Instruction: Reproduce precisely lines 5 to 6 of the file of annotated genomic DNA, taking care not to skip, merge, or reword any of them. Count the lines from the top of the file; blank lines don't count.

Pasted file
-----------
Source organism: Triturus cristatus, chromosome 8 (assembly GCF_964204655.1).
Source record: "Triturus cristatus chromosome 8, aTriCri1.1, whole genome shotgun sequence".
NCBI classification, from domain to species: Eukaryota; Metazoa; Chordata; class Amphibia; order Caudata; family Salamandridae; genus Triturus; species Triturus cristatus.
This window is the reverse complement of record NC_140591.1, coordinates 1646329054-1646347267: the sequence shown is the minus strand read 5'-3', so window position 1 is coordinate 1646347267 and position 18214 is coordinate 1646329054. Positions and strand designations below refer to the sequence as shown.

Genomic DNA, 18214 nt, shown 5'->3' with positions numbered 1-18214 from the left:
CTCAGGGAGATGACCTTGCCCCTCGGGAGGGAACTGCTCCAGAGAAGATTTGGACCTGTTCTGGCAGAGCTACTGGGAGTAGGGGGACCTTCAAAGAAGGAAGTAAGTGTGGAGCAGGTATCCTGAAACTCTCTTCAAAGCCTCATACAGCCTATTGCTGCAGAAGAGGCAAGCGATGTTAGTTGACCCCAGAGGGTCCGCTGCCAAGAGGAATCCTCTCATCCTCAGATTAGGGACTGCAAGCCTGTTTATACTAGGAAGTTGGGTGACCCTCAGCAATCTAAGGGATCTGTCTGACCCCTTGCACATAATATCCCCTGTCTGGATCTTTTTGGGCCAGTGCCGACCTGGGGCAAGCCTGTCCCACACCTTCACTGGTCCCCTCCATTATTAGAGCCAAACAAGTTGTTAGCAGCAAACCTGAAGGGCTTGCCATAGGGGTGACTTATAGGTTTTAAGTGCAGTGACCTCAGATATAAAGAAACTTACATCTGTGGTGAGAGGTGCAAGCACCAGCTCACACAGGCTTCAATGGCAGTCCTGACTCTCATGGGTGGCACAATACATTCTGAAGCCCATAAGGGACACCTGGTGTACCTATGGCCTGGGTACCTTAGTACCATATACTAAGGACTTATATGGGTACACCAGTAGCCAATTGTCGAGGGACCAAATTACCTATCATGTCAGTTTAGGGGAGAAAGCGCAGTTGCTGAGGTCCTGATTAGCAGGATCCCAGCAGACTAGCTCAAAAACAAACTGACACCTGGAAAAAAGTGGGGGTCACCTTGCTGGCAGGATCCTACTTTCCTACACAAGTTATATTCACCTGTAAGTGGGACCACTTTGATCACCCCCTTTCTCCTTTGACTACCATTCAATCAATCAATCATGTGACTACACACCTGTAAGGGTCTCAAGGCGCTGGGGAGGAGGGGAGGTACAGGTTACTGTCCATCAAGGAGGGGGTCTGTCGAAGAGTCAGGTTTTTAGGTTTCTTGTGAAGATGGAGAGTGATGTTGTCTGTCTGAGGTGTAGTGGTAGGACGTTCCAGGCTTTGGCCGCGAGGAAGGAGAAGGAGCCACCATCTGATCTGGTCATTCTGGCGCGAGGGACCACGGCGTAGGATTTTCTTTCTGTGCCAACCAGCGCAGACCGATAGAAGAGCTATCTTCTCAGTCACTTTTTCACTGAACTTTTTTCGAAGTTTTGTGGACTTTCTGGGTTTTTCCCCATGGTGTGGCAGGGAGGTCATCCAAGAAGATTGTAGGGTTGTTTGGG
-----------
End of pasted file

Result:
Genomic DNA, 18214 nt, shown 5'->3' with positions numbered 1-18214 from the left:
CTCAGGGAGATGACCTTGCCCCTCGGGAGGGAACTGCTCCAGAGAAGATTTGGACCTGTTCTGGCAGAGCTACTGGGAGTAGGGGGACCTTCAAAGAAGGAAGTAAGTGTGGAGCAGGTATCCTGAAACTCTCTTCAAAGCCTCATACAGCCTATTGCTGCAGAAGAGGCAAGCGATGTTAGTTGACCCCAGAGGGTCCGCTGCCAAGAGGAATCCTCTCATCCTCAGATTAGGGACTGCAAGCCTGTTTATACTAGGAAGTTGGGTGACCCTCAGCAATCTAAGGGATCTGTCTGACCCCTTGCACATAATATCCCCTGTCTGGATCTTTTTGGGCCAGTGCCGACCTGGGGCAAGCCTGTCCCACACCTTCACTGGTCCCCTCCATTATTAGAGCCAAACAAGTTGTTAGCAGCAAACCTGAAGGGCTTGCCATAGGGGTGACTTATAGGTTTTAAGTGCAGTGACCTCAGATATAAAGAAACTTACATCTGTGGTGAGAGGTGCAAGCACCAGCTCACACAGGCTTCAATGGCAGTCCTGACTCTCATGGGTGGCACAATACATTCTGAAGCCCATAAGGGACACCTGGTGTACCTATGGCCTGGGTACCTTAGTACCATATACTAAGGACTTATATGGGTACACCAGTAGCCAATTGTCGAGGGACCAAATTACCTATCATGTCAGTTTAGGGGAGAAAGCGCAGTTGCTGAGGTCCTGATTAGCAGGATCCCAGCAGACTAGCTCAAAAACAAACTGACACCTGGAAAAAAGTGGGGGTCACCTTGCTGGCAGGATCCTACTTTCCTACACAAGTTATATTCACCTGTAAGTGGGACCACTTTGATCACCCCCTTTCTCCTTTGACTACCATTCAATCAATCAATCATGTGACTACACACCTGTAAGGGTCTCAAGGCGCTGGGGAGGAGGGGAGGTACAGGTTACTGTCCATCAAGGAGGGGGTCTGTCGAAGAGTCAGGTTTTTAGGTTTCTTGTGAAGATGGAGAGTGATGTTGTCTGTCTGAGGTGTAGTGGTAGGACGTTCCAGGCTTTGGCCGCGAGGAAGGAGAAGGAGCCACCATCTGATCTGGTCATTCTGGCGCGAGGGACCACGGCGTAGGATTTTCTTTCTGTGCCAACCAGCGCAGACCGATAGAAGAGCTATCTTCTCAGTCACTTTTTCACTGAACTTTTTTCGAAGTTTTGTGGACTTTCTGGGTTTTTCCCCATGGTGTGGCAGGGAGGTCATCCAAGAAGATTGTAGGGTTGTTTGGG